AFRICA: Things Go From Bad to Worse After Mali Coup, Nomads’ Insurgency
A Tale of Two Uprisings
Just 12 days ago young soldiers in Mali — frustrated with poor equipment and weapons in their battles against Tuareg insurgents in the country’s northern deserts — launched their own rebellion, driving out the sitting government and tearing up the constitution of one of the region’s few stable democracies.
Now the leaders of the March 22 coup face condemnation from the west, as well as economic and diplomatic isolation from their neighbors that could cause food, gasoline and government funds to dry up. Meanwhile, the Tuareg insurgency has filled the void during the nation’s unrest, seizing several key towns in Mali’s north – including the legendary desert city of Timbuktu, the Associated Press reported.
Troops at an Army base just outside the capital city of Bamako and at another camp near the northern city of Gao rebelled against President Amadou Toumani Toure’s government, claiming it was mishandling the Tuareg rebellion. The troops seized and looted the presidential palace, took over the government broadcast center and announced that Toure was desposed, the government dissolved and the constitution voided until a elections can be held and civilian rule restored. (See video here). But the coup’s leader, Capt. Amadou Hayo Sanogo, has declined to say when those elections will be held.
Ironically, the coup took place just a month before presidential elections to pick a successor for Toure who was stepping down because of term limits. At the time, Mali, which had seen four peaceful presidential elections since 1992, was seen as one of the best examples of democracy in action in the often troubled region.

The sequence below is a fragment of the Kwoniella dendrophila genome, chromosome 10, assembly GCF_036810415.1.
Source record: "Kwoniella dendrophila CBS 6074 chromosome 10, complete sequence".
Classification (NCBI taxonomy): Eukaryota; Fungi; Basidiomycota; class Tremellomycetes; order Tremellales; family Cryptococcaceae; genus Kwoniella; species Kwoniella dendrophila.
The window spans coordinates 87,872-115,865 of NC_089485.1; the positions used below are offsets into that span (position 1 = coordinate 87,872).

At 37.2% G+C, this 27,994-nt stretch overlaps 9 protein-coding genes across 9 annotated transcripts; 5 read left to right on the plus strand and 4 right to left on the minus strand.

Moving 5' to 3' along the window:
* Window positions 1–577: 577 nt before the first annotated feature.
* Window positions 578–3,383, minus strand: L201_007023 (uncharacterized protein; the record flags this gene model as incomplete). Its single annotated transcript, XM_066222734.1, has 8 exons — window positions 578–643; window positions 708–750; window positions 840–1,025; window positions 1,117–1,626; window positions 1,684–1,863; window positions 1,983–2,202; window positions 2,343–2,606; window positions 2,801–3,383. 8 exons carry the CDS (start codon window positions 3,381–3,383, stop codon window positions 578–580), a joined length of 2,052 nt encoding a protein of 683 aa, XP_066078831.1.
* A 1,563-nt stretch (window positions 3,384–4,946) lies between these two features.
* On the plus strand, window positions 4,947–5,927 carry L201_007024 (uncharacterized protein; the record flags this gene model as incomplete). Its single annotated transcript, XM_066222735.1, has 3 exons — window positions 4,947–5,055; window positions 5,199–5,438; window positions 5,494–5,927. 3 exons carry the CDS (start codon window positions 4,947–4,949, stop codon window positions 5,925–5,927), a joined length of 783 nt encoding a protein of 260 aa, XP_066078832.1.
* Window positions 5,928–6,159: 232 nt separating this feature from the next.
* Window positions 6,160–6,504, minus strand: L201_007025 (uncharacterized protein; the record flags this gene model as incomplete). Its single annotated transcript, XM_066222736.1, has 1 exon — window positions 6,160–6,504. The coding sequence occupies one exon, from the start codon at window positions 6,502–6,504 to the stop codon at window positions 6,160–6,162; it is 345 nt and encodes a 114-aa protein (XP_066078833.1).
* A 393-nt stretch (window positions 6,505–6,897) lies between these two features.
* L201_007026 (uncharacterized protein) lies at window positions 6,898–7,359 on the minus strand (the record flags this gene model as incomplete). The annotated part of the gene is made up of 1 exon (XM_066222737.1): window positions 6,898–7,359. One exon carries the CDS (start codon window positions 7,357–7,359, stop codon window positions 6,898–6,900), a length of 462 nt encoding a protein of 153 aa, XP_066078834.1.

Meanwhile, the rebellion by the nomadic Tuaregs which started in January, swept across the country’s arid northern region. The rebellion, the latest in a series of uprisings since the 1960s seeking an independent Tuareg homeland, began in January and picked up steam with the return of heavily armed tribesmen who had been serving as mercenaries for Libyan strongman Muammar Qaddafi before he was removed from power and killed. Since the Mali army coup, the desert rebels have seized the regional capital of Kidal; Gao, the desert area’s largest city; and Timbuktu (Tombouctou on the map), a caravan crossroads and center of Islamic learning in Africa for centuries. All three fell with little resistance in just three days. Timbuktu has been declared a United Nations World Heritage site.
Complicating matters, a conservative Islamist group has sprung up seeking to impose Muslim sharia law in the areas controlled by Tuaregs, Reuters reported. That drive has worried religious leaders in the three recently seized cities where a more moderate form of Islam is practiced.
Meanwhile, a 15-member regional economic bloc, the Economic Community of West African States, has threatened to close Mali’s borders with the group, isolate it diplomatically and cut off access to ECOWAS’s central bank.